- Disclosure on these practices to the Department of Labor.
The INFORM ACT is also co-sponsored by Senators Tina Smith (D-MN) and Tammy Baldwin (D-WI).
Read the text of the INFORM Act HERE.
Read more in the INFORM Act fact sheet HERE and below.
Information Needed for Financial Options Risk Mitigation Act (INFORM)
A year ago, the Trump Administration issued Notice 2019-18, which announced that the Department of Treasury (Treasury) and the Internal Revenue Service (IRS) no longer planned to pursue changes to the Internal Revenue Code (Code) to prohibit pension plans from offering lump-sum buyouts to retirees. In the absence of such guidance, in order to ensure that all participants and beneficiaries who are put in the position to make such a crucial decision are afforded sufficient information to make an educated decision, Senator Murray has introduced the Information Needed for Financial Options Risk Mitigation (INFORM) Act.
What is a buyout? A buyout is an offer by a pension plan to a participant, who would receive a pension benefit in the future, or a retiree, who is already receiving pension benefits, for a lump-sum payment in lieu of the future lifetime payments from the pension plan. Companies who sponsor pension plans generally offer lump-sum buyouts to improve their balance sheets and reduce the total liabilities of their pension plans.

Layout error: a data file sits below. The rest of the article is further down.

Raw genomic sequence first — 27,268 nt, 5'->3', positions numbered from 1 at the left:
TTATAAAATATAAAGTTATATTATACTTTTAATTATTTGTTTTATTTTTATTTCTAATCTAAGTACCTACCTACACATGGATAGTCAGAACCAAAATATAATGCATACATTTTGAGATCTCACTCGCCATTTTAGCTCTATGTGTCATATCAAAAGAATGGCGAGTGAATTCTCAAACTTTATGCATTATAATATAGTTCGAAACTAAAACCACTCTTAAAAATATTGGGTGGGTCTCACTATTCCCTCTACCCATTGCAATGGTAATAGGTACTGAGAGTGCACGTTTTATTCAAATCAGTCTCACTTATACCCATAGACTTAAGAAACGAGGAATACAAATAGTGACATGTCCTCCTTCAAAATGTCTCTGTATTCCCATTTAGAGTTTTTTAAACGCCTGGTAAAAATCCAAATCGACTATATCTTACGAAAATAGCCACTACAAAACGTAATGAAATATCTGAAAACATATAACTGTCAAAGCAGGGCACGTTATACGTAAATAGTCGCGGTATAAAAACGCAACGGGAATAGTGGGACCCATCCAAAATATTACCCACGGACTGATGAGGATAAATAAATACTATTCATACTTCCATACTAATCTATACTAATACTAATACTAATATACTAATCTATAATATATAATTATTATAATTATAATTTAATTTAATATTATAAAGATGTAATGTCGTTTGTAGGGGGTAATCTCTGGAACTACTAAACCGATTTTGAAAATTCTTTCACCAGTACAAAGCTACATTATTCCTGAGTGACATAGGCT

Why are buyouts a problem? When companies offer lump-sum buyouts, they transfer their risk to the participant or the retiree. With a traditional pension, retirees are guaranteed income for their lifetime, but if those participants or retirees are provided a lump sum instead, there is a strong chance they might outlive their savings. The complex actuarial formulas used to determine the immediate value of the lifetime pension benefit often leave participants or retirees, who accept a lump sum offer, with less money than they may have received otherwise. Moreover, in 2015 the GAO published a report that found that disclosures to retirees about buyout offers sometimes omitted key information and that retirees often did not fully understand the trade-offs in the choice they were given.
The Information Needed for Financial Options Risk Mitigation Act (INFORM) would require plan sponsors to provide participants and beneficiaries with the critical information that would allow them to make an informed decision when presented with such a lump sum offer. INFORM would require a paper notice to affected participants and beneficiaries 90 days before the period in which they must make a decision. The required notice would include information that would allow people considering what’s best for their financial futures to compare between benefits offered under the plan and the lump sum, and would explain how the lump sum was calculated, the ramifications of accepting a lump sum such as the loss of certain federal protections, details about the election period, where to follow up with questions, and other information. INFORM would also require disclosure to the Department of Labor so information can be collected on these practices.
Previous Article Next Article